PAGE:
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Ask Jonah: Addressing A Long-Standing Phantom Power Myth

Clearing the air regarding a myth that dates back to at least 1938...

Dear Jonah:

Does phantom power burn up ribbon microphones? – Emily G., Nashville

The short answer is no, even though we’ve all heard otherwise. I knew this myth was old, but I hadn’t realized just how old until researching it – in fact, it seems to predate the modern live sound reinforcement industry entirely. (It dates back to at least 1938.)

Let’s start with a quick review of phantom power since the rest of the answer won’t make sense otherwise. Phantom power is a means of supplying a DC voltage via a mic cable for active devices such as condenser mics and active direct boxes (DIs).

When phantom power is engaged, the mic preamp applies +48 volts DC to both XLR signal conductors (pins 2 and 3). Balanced signals are differential – derived from the difference between the two conductors – so having the same DC voltage on both doesn’t interfere with the AC signal from the mic.

A dynamic mic doesn’t need phantom power, but it won’t be harmed by it either since the mic’s coil is wired between XLR pins 2 and 3. Phantom power would apply the same DC voltage to both ends of the coil, so no voltage is dropped across it, and no current flows. (Some dynamic mics have output transformers, in which case the DC wouldn’t even make it to the coil.)

Functionally, ribbon mics are similar to dynamics: a thin, delicate metallic diaphragm – the ribbon – is suspended between two magnets. The vibrating ribbon cuts through magnetic field lines, inducing a small signal in the ribbon. [And I do mean small – ribbon mics require a very generous amount of gain at the preamp.]

Ribbon mics have output transformers, which in theory should assuage any concerns because transformers don’t pass DC, so there should be no way phantom power could imperil the ribbon. Why, then, are we so worried?

In his book “The Audio Expert,” audio mythbuster Ethan Winer traces the origin of this myth back to the RCA Model 44 ribbon mic, which had a center-tapped output transformer. Apparently, this caused some issues with phantom power, until the center tap was disconnected.

But center tap or no, I couldn’t understand how DC could get through to the ribbon, so I called Ethan for more background. This myth actually predates most living audio professionals – Ethan showed me a Model 44-B schematic from 1938 – so finding someone who knew its origins was tricky. Ethan called fellow guru Mike Rivers, who tracked down Wes Dooley, one of the few living experts on vintage ribbons, at the recent NAMM show.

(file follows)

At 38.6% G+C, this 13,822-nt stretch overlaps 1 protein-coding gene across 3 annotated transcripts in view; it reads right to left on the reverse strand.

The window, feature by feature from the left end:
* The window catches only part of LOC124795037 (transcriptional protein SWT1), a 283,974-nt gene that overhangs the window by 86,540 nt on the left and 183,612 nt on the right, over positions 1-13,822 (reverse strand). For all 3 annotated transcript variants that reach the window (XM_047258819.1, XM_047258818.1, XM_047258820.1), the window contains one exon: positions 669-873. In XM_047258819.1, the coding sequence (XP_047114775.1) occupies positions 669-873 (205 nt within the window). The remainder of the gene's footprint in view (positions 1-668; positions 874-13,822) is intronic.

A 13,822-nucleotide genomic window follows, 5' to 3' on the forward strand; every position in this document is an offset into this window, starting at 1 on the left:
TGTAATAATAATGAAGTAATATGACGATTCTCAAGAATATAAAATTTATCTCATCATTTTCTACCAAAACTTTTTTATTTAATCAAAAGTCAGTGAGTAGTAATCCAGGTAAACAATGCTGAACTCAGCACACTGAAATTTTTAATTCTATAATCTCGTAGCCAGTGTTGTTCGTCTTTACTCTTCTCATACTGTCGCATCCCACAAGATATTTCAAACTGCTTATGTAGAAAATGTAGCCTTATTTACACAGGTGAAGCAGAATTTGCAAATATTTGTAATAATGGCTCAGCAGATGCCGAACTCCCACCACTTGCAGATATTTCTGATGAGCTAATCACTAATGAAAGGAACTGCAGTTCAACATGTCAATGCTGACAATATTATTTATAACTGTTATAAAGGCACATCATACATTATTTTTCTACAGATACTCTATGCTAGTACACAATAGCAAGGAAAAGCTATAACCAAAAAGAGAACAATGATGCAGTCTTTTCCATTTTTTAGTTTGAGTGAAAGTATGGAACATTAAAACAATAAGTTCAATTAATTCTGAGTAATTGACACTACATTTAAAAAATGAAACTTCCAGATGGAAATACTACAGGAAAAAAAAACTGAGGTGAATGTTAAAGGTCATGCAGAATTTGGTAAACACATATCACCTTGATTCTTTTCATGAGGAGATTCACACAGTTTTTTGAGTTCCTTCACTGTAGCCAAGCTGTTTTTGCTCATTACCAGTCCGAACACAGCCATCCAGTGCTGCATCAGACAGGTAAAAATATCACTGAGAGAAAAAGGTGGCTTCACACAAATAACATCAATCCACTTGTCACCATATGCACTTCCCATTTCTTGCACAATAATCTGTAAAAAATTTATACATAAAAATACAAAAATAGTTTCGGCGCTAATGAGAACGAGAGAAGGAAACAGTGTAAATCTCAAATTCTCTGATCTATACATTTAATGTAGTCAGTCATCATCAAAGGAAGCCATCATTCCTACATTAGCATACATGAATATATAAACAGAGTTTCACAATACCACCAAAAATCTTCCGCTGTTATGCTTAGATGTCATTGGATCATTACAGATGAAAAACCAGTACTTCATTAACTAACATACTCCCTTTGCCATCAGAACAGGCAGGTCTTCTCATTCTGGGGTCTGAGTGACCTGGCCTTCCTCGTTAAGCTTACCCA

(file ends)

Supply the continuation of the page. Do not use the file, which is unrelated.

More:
After a napkin-scratching session, what emerged is a “worst case scenario” that could plausibly lead to phantom power damaging a ribbon: when an XLR cable is plugged in, it’s possible that one of the DC-bearing pins (2 or 3) could make contact before the other, especially with an aged, worn XLR connector. Although this would only last an instant, current would flow across the coil.

The DC can’t get through the transformer to the ribbon, but the transient can – think of the loud “pop” that occurs when engaging phantom power on an open mic input. This transient surge would slam the ribbon around pretty violently, and damage would be a possibility.

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Ethan also points out that even the tiny current flow generated by this jolt could be damaging because the ribbon is basically acting as a fuse in this situation – a flimsy conductor that would be the first thing to melt. Damage would therefore be either mechanical (over-excursion) or thermal (melting), which, not coincidentally, are the two main ways to blow up a loudspeaker.

For the same reason, 1/4-inch TRS patchbays are a bad idea. TRS jacks can momentarily short hot and cold to ground when the plug is inserted. This would briefly impress the full +48-volts of DC across the mic’s coil or transformer, and the resulting transient will bump the diaphragm around. It’s probably uncomfortable for dynamic mics, but is potentially damaging to more delicate ribbons.

The bottom line: turn off phantom power before patching or unpatching, which is good practice anyway, and there’s nothing to worry about.

Will the accidental application of phantom power melt your prized vintage ribbon into a molten puddle? No. Rest easy.

Got a question? Send it to Jonah via email at [email protected].

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